By Carol Pierson Holding
Banks are big proponents of CSR (Corporate Social Responsibility). They give extensively to charities, pay their employees generously and contribute to the environment with LEED certified buildings and sustainable operating practices. They measure and monitor the results of their CSR investment, and keep close tabs on their brands and reputations. So they’ve been watching as their reputations (and stock prices!) plummet.
Every day, the media reports on the rage sparked by the Occupy Movement. Much of it is directed at banks for their mortgage practices and malfeasance. The Occupy-backed “Bank Transfer Day” aimed to get one million supporters to move their accounts from big banks to community banks, and they did. That got Wall Street’s attention. Then Occupy Seattle protestors blocked Jamie Dimon, CEO of JP Morgan Chase, from delivering the keynote address at the University of Washington’s inaptly named “Business Leadership Celebration.”
But most investment banking clients are part of the 1%. What possible harm could they suffer from the ragamuffins, students and union members that make up the Occupy movement?
Let’s start with damage to client loyalty. Investment customers look for returns within an acceptable margin of risk. With visions of Lehman Brothers’ collapse and Bernie Madoff’s fraud so recently burned in memory — and Occupy signs listing bank injustices shown relentlessly in the media — the possibility of a total loss does not feel far-fetched. Already, I-banks have been forced by itchy clients to reduce their fees.
The protests are also damaging employee loyalty and recruitment. For at least 30 years, the best and brightest have gone to Wall Street because of the high salaries and prestige. Now, young people are less willing to work for companies whose misdeeds are known by all. Stanford students are starting an effort called “Stop the Brain Drain” to combat Wall Street recruitment and redirect “more young people to solve America’s greatest challenges.” Their effort is echoed in student newspaper editorials around the country.
Historically, CSR has been used to reduce outrage and pacify workers. According to William Scott, Assistant Professor of English at the University of Pittsburgh and author of Troublemakers: Power, Representation, and the Fiction of the Mass Worker (and Occupy Wall Street protestor), industrial companies from 1900-1940 had CSR-like policies designed to keep workers healthy in body and mind. Benefits like housing and higher pay — Ford’s famous $5/day — created docile workers who would be less likely to object to monotonous jobs on the assembly line.
Ford’s philanthropic gestures are famous among MBA programs as an early example of “doing well by doing good,” or CSR. Business students learn that Ford paid high wages so his employees could afford his cars. Mass labor created mass markets and the middle class. Luxury goods were affordable. Everybody won.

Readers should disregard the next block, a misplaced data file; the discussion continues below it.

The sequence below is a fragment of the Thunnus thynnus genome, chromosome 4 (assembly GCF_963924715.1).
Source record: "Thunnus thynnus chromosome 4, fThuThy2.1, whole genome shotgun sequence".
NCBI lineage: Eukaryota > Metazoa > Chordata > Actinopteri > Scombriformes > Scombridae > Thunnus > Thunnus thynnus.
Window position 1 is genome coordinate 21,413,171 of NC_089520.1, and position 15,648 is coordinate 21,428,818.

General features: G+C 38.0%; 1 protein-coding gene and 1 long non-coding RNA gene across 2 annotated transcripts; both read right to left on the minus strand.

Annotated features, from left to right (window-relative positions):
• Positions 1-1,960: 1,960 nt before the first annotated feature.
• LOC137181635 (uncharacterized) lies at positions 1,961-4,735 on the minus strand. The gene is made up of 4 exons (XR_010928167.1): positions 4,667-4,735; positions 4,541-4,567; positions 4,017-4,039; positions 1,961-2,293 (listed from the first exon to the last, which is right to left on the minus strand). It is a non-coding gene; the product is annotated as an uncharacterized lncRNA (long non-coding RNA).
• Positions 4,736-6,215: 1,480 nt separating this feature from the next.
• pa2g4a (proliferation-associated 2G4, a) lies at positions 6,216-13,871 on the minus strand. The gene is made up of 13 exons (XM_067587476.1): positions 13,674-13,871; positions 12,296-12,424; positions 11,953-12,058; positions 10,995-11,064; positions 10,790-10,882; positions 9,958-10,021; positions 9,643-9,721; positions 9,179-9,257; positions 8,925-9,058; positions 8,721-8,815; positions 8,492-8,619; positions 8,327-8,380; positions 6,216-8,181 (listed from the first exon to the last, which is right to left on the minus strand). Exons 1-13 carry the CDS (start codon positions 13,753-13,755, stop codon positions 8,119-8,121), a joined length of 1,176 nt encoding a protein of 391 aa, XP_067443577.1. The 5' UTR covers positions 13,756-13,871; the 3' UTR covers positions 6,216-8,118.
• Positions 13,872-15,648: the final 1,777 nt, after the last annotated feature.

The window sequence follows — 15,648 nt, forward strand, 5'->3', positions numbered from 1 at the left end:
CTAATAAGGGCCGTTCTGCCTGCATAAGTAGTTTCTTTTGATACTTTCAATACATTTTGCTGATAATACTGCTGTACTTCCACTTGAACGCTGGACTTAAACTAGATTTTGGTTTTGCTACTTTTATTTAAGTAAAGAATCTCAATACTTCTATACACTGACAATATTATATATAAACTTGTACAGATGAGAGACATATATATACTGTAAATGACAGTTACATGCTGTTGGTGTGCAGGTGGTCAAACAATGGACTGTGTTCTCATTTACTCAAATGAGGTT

But when the automobile business soured after WWI, Ford enforced a plant speed-up, sometimes tripling the required output. When business bounced back, Ford did not reverse the policy. Power dramatically favored the industrialists, and the imbalance gave rise to the union movement of the 1930s. Ford held off unions until 1941 with armies of thugs and machine guns mounted on factory roofs.
There is precedent for business to fix the imbalance before things get that bad. Just last year, the auto industry stepped up to meet the government’s environmental demands, agreeing to ambitious mileage standards. The financial industry could do the right thing, too.
Financial firms have tremendous clout with regulators and Congress. Think of how much the industry could improve its reputation if its members actively supported laws to fix income inequities, such as taxes on trading and caps on executive compensation. It’s CSR in its ultimate incarnation, doing well by doing the right thing. Actions like these would show true leadership.
Recent actions by financial firms are not promising. Mayor Bloomberg, formerly a key player in the financial industry, authorized NY police to use unnecessarily harsh methods to break up the Zuccotti Park encampment. The latest news is that banks are hiring lobbying firms to ensure that supportive politicians don’t defect.
But the Occupy Movement is not going away. Two days after their encampments were destroyed with knives and billy clubs, the Movement staged peaceful national protests against joblessness, with students and labor marching together.
Past imbalances in power and income were corrected, after much violence, by the emergence of unions. Two factors make this time different. This time, the imbalance crosses sectors and age groups, and consumers have a lot more power through social media and information from watchdogs and raters of corporate behavior like this column’s sponsor, CSRHub. CSR gives power to the have-nots. It also gives corporate culprits the chance to regain their business leadership. Let’s hope they take it.
Carol Pierson Holding writes on environmental issues and social responsibility for policy and news publications, including the Carnegie Council’s Policy Innovations, Harvard Business Review, San Francisco Chronicle, India Time, The Huffington Post and many other web sites. Her articles on corporate social responsibility can be found on CSRHub.com, a website that provides sustainability ratings data on 5,000 companies worldwide. Carol holds degrees from Smith College and Harvard University.
Photo courtesy of occupyseattle.org (CC)